Fighting crime with texts

BY ABE TEKIPPE | JUNE 10, 2009 7:28 AM

In an effort to reach out to the younger, more tech-savvy generations, law enforcement agencies across the United States, including some in Iowa, are embracing text messaging to fight crime.

Black Hawk County will become the first in the nation to allow people to text 911 as soon as July. And across the state, authorities are using texts for tips, hoping to connect with younger individuals involved in crime.

Osceola County authorities began using the texting technology in mid-2008, and have since have received more than 20 text tips.

County Sheriff Doug Weber said since texting is something younger generations grew up with, they trust it. “I just think they feel more comfortable texting a tip,” he said. “We’re getting a lot more tips this way than we did when someone would call in.”

Johnson County Sheriff Lonny Pulkrabek said, “Texting is all the rage right now.”

But the technology has not been employed in Iowa City, where tipsters rely on traditional means of communication — such as letters or phone calls that might identify informants.

The text message technology — which a company called Anderson Software developed in 2008 as an add-on to its existing TipSoft software package — allows informants to send anonymous text tips to participating law enforcement agencies.

Although authorities can communicate back and forth with the tipster using either a computer or a cell phone with Internet access, they have no way of knowing who the informant is.

This means more tips, according to authorities throughout Iowa.

“It’s a widely adopted system, and it’s becoming more widely adopted all the time,” Anderson Software CEO Kevin Anderson said. Nearly half of his company’s 675 clients have taken advantage of the text message add-on, he said.

Iowa City and Coralville police have yet to implement the new system, largely because of budget constraints, officials said.

Iowa City police were recently forced to cut $100,000 from their fiscal year 2010 budget, though they are waiting to hear about nearly $200,000 in federal grant money.

For a city with fewer than 500,000 residents — such as Iowa City — using the TipSoft program costs law enforcement $1,800 each year, in addition to a $400 setup fee, Anderson said.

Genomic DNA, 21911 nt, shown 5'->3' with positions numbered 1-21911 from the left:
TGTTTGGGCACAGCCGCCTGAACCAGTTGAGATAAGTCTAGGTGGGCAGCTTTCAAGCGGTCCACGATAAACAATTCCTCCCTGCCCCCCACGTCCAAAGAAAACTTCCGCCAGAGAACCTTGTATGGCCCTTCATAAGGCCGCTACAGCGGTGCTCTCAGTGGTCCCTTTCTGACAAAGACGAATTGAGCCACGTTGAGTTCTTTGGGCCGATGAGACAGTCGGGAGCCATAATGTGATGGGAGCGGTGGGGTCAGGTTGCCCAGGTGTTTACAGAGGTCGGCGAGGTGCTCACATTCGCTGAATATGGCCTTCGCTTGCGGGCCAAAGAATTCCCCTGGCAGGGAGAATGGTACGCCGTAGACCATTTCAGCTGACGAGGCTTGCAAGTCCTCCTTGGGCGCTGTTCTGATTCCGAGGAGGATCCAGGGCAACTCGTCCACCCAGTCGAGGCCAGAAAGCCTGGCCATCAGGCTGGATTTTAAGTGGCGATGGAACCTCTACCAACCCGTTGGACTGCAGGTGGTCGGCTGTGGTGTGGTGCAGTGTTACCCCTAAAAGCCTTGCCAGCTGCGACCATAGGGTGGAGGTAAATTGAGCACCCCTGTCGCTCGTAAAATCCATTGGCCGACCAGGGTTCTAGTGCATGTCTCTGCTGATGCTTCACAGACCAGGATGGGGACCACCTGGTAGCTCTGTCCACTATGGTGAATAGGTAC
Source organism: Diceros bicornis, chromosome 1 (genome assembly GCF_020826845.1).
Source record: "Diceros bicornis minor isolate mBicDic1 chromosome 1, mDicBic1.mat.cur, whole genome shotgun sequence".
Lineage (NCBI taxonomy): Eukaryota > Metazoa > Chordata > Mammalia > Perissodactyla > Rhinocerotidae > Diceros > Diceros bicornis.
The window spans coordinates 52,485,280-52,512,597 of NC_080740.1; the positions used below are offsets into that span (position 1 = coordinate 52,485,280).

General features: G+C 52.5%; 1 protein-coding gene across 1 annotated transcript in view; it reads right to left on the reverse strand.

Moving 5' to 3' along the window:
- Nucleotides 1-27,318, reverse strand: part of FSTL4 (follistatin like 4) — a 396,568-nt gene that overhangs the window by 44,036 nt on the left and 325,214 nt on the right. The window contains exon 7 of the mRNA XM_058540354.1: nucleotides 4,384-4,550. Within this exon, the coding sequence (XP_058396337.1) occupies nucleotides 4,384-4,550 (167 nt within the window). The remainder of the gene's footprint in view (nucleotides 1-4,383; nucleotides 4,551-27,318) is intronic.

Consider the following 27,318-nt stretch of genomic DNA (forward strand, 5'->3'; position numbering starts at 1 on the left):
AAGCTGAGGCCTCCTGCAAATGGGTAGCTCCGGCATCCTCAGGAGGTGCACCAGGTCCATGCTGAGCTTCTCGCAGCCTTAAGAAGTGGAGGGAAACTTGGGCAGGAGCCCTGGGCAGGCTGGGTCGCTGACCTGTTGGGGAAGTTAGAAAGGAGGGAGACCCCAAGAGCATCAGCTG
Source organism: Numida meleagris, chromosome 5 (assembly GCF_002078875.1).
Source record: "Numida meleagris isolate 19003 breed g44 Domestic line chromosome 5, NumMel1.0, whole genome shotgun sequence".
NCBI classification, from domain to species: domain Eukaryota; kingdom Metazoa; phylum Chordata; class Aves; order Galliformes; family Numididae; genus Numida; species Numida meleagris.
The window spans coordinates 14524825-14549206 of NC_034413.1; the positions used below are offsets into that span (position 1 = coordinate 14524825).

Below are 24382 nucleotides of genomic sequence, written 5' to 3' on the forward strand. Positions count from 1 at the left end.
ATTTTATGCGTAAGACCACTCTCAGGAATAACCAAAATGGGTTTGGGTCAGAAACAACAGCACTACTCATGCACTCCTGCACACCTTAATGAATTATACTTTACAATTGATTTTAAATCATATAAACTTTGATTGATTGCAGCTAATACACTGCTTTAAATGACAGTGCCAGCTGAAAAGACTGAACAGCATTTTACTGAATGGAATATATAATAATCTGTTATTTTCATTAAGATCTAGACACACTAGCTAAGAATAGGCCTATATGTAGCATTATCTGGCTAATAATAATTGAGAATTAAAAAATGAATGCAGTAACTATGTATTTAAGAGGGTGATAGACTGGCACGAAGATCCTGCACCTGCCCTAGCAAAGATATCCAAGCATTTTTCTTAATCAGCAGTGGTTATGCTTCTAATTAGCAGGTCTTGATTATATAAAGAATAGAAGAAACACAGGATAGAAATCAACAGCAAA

While the software may be too expensive right now, local authorities haven’t ruled it out.

“We’re lucky in that our chief is pretty open to new ideas and taking advantage of technology, so [purchasing the software] is possible,” said Officer Meleah Droll of the Coralville police.

The question is: Would anyone use it?

Individuals younger than 44 prefer text messages over phone calls, according to the Nielsen Telecom Practice Group.

Yet UI students had mixed views as to whether they would rather submit anonymous tips through text messages or phone calls.

“Texting is for when you’re not available. It’s not supposed to replace picking up the phone and calling someone,” UI junior Pamela Wilhoite said. “Who texts the police?”

But UI senior Michelle Dolin disagreed.

“Text would be easier,” she said. “I don’t like talking to people on the phone, so I could text it and it wouldn’t be a big deal.”

That’s why some law-enforcement agencies — such as Polk County and Webster County Crime Stoppers in Iowa — made the investment.

Webster County authorities said they just started using it last month and have already received a handful of text tips.

In Illinois’ Champaign County, which uses the technology, text tips helped authorities solve two homicide cases in 2008, saving them “thousands of thousands of dollars” in labor, said Champaign Police Deputy Chief Troy Daniels.

“We save many times over what it costs us every year,” he said.

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